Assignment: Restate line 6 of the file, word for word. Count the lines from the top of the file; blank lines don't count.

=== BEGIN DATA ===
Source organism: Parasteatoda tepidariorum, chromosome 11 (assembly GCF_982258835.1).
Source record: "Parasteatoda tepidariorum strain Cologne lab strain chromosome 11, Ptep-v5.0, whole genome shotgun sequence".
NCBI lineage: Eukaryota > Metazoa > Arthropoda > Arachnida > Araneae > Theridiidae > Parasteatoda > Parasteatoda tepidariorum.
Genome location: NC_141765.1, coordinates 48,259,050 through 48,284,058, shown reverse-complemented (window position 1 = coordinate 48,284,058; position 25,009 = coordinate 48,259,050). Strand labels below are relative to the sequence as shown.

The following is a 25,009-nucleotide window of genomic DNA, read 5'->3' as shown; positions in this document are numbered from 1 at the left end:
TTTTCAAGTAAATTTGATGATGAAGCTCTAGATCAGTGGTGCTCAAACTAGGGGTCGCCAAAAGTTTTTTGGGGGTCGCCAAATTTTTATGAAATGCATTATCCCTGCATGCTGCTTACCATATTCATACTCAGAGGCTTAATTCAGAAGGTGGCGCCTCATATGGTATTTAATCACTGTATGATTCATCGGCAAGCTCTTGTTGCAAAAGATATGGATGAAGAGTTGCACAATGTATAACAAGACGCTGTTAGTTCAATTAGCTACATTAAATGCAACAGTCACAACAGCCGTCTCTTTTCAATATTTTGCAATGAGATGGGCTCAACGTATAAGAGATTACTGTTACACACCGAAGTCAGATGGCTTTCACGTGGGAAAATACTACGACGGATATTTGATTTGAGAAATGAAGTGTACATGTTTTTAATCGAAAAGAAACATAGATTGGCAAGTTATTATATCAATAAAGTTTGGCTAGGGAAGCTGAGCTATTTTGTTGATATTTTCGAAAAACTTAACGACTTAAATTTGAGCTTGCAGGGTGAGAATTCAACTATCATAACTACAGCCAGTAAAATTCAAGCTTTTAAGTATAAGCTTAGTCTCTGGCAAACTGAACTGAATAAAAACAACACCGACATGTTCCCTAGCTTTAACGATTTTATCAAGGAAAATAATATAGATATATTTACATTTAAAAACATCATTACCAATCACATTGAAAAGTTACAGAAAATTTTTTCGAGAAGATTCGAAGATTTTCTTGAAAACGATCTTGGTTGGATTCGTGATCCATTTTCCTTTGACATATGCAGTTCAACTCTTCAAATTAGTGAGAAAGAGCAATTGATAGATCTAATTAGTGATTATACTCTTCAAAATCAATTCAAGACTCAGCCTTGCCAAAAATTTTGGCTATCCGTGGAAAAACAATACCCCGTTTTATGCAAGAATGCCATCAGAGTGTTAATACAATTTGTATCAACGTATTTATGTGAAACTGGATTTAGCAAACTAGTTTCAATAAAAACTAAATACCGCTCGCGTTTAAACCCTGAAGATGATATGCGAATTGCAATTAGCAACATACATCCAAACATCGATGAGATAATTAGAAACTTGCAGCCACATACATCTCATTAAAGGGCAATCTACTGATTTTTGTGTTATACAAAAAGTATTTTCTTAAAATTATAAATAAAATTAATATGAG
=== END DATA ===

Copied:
TTTTCAAGTAAATTTGATGATGAAGCTCTAGATCAGTGGTGCTCAAACTAGGGGTCGCCAAAAGTTTTTTGGGGGTCGCCAAATTTTTATGAAATGCATTATCCCTGCATGCTGCTTACCATATTCATACTCAGAGGCTTAATTCAGAAGGTGGCGCCTCATATGGTATTTAATCACTGTATGATTCATCGGCAAGCTCTTGTTGCAAAAGATATGGATGAAGAGTTGCACAATGTATAACAAGACGCTGTTAGTTCAATTAGCTACATTAAATGCAACAGTCACAACAGCCGTCTCTTTTCAATATTTTGCAATGAGATGGGCTCAACGTATAAGAGATTACTGTTACACACCGAAGTCAGATGGCTTTCACGTGGGAAAATACTACGACGGATATTTGATTTGAGAAATGAAGTGTACATGTTTTTAATCGAAAAGAAACATAGATTGGCAAGTTATTATATCAATAAAGTTTGGCTAGGGAAGCTGAGCTATTTTGTTGATATTTTCGAAAAACTTAACGACTTAAATTTGAGCTTGCAGGGTGAGAATTCAACTATCATAACTACAGCCAGTAAAATTCAAGCTTTTAAGTATAAGCTTAGTCTCTGGCAAACTGAACTGAATAAAAACAACACCGACATGTTCCCTAGCTTTAACGATTTTATCAAGGAAAATAATATAGATATATTTACATTTAAAAACATCATTACCAATCACATTGAAAAGTTACAGAAAATTTTTTCGAGAAGATTCGAAGATTTTCTTGAAAACGATCTTGGTTGGATTCGTGATCCATTTTCCTTTGACATATGCAGTTCAACTCTTCAAATTAGTGAGAAAGAGCAATTGATAGATCTAATTAGTGATTATACTCTTCAAAATCAATTCAAGACTCAGCCTTGCCAAAAATTTTGGCTATCCGTGGAAAAACAATACCCCGTTTTATGCAAGAATGCCATCAGAGTGTTAATACAATTTGTATCAACGTATTTATGTGAAACTGGATTTAGCAAACTAGTTTCAATAAAAACTAAATACCGCTCGCGTTTAAACCCTGAAGATGATATGCGAATTGCAATTAGCAACATACATCCAAACATCGATGAGATAATTAGAAACTTGCAGCCACATACATCTCATTAAAGGGCAATCTACTGATTTTTGTGTTATACAAAAAGTATTTTCTTAAAATTATAAATAAAATTAATATGAG